As a kid, cooking my way through the Time-Life Foods of the World cookbook series, I was dazzled by the photograph of the Schwarzwald Kirschtorte or Black Forest Cherry Cake. It is a grand dreamy cake of four layers of chocolate cake, brandied cherries, clouds of whipped cream, and an excessive coating of shaved chocolate. Unfortunately, the most familiar these days are the commercially available versions on view in supermarket bakery sections. The problems with these cakes are numerous: artificial whipped topping, low quality chocolate shavings, horribly sweet, artificially colored cherries, a base cake of not much chocolate taste, and no subtle tang of kirsch.
Bonne Maman Cherry Preserves, and Clear Creek Cherry Brandy, Old Label
My best cherry recommendation, however, is Royal Harvest brand Bordeaux Maraschino Cherries with stems. Made with cherries and water as the first ingredients, they are much less sweet than traditional glowing red Maraschino cherries and are a pleasing natural cherry color. I’ve introduced both Maraschino lovers and haters to these cherries and so far, 100% have fallen in love with them and demanded to know where to get them. I found them in a northern California supermarket chain for about five dollars a jar. I’ve since seen them for around eight dollars in other stores and online.
You’ll use more or less ingredients depending on the size cake and number of layers used as well as how generous you are with the ingredients.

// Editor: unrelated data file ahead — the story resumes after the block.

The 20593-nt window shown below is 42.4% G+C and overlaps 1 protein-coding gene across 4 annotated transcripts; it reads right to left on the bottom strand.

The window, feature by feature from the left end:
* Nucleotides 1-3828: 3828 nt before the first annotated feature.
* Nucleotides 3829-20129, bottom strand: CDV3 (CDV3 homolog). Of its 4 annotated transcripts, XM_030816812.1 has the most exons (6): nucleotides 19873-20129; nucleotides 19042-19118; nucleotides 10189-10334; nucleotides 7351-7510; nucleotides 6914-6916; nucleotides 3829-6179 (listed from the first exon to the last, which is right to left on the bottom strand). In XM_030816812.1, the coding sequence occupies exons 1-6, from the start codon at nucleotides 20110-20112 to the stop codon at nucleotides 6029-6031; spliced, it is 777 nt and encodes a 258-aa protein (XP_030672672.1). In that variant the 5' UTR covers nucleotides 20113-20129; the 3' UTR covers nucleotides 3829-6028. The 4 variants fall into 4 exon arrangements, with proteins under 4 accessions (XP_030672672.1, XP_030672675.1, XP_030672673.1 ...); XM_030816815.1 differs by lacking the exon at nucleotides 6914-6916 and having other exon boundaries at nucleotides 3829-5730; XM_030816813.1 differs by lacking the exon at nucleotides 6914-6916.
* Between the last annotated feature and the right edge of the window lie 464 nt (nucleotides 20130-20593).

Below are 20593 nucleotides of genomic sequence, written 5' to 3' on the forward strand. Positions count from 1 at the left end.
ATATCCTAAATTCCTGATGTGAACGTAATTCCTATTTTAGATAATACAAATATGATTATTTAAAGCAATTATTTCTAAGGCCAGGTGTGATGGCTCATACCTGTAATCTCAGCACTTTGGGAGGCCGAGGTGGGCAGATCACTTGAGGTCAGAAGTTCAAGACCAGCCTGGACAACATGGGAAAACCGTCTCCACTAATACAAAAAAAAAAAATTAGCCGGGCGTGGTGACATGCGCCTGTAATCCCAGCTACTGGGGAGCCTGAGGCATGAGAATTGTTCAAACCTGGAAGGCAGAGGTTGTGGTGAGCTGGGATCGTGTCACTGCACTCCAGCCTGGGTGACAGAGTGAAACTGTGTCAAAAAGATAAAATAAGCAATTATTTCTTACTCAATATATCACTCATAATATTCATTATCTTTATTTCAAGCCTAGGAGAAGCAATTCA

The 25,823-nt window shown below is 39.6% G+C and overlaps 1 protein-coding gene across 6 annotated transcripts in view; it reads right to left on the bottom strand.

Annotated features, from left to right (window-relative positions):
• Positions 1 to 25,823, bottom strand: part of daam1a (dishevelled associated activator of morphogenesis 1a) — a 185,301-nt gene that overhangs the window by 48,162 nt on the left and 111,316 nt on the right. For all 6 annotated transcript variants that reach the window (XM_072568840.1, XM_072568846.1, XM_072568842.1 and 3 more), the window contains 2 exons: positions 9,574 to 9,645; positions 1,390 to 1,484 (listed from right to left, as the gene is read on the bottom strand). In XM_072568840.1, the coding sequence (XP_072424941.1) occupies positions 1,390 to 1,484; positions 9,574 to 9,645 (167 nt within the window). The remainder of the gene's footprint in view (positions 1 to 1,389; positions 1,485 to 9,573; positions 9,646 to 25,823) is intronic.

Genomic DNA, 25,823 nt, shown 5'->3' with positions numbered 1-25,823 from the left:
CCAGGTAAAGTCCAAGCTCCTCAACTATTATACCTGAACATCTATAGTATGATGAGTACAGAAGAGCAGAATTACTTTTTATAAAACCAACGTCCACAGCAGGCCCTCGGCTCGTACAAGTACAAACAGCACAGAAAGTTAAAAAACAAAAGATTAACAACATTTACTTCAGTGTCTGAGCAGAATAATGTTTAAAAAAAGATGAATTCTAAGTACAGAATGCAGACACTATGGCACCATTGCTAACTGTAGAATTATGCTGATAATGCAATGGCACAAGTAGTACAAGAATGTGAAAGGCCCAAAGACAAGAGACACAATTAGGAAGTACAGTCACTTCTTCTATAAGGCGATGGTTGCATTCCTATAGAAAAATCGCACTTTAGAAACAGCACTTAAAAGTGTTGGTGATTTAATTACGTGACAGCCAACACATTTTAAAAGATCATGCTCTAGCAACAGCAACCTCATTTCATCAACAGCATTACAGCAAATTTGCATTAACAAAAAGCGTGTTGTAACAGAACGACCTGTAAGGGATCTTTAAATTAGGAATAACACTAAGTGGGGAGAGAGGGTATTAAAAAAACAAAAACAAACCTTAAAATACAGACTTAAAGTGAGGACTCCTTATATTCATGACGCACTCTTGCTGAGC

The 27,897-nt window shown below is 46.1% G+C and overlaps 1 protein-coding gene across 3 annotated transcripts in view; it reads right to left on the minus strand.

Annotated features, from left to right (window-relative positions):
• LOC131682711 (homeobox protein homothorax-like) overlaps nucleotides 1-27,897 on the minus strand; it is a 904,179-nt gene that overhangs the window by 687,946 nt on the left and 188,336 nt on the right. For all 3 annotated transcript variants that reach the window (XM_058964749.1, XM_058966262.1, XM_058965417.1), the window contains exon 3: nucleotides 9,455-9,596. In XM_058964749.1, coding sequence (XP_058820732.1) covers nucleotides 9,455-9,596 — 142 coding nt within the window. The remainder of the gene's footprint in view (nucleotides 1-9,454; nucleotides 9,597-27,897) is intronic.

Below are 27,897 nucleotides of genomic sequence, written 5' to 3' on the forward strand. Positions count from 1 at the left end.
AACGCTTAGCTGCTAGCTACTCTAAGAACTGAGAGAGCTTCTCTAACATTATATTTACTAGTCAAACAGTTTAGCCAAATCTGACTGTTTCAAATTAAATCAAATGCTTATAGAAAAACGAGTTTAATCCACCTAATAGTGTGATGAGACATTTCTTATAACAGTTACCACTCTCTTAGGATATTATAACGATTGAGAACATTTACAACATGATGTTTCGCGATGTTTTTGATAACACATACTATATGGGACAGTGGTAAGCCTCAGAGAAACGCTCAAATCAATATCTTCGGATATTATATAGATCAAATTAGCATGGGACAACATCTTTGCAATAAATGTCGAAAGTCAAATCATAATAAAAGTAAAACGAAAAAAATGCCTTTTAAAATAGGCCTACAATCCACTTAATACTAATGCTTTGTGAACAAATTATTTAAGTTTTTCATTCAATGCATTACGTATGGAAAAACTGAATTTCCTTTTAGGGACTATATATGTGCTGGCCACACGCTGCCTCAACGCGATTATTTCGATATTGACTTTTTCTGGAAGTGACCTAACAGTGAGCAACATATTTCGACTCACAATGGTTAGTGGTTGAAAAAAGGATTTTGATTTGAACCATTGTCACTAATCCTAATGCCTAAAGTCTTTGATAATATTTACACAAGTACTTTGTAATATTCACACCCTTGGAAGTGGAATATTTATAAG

- A cake pedestal or plate
- Three or four cake layers, either 8” or 9” rounds
- Kirsch, about ½ cup
- Cherry preserves, about ½ a jar
- Pitted cherries (frozen tart, canned tart, or my favorite bottled Morello) about 1-2 jars, drained
- Whipped cream, sweetened to taste, from about a pint of cream
- Maraschino cherries or fresh cherries, with stems attached for decoration, about 12
- Chocolate shavings or curls, for garnish, if desired
Place one layer cake on the pedestal. Begin adding the cherry flavor by sprinkling kirsch over the bottom layer. Next, spread some cherry jam. Then place a good amount of drained, bottled cherries over the cake layer. Spread sweetened whipped cream over the cherries. Center the next cake layer over the whipped cream and repeat layering. Top with the final cake layer, sprinkle with kirsch, spread on whipped cream, and place maraschino cherries with stems decoratively around the top. Shower the top with chocolate shavings, if desired. If your cake is four layers high, you may want to secure the layers from sliding off with three bamboo skewers, trimmed to fit. (Remember to remove the skewers before serving.) Chill until serving time.
Why am I not talking about fresh cherries? Isn’t fresh fruit better than canned, frozen or dried? In the case of cherries, the answer is no. Fresh cherries in season here on the west coast are all meant to be eaten fresh, right out of hand. They don’t really have the fruit acid, the natural tartness that’s needed for a great cherry pie. In Michigan, it’s possible to purchase fresh tart cherries in their brief season, and I would encourage bakers to seek them out. But better substitutes for most of us are canned or frozen tart cherries. If I have wonderful fresh cherries, I’m most likely just to eat them out of hand
with Royal Harvest brand Bordeaux Maraschino Cherries on top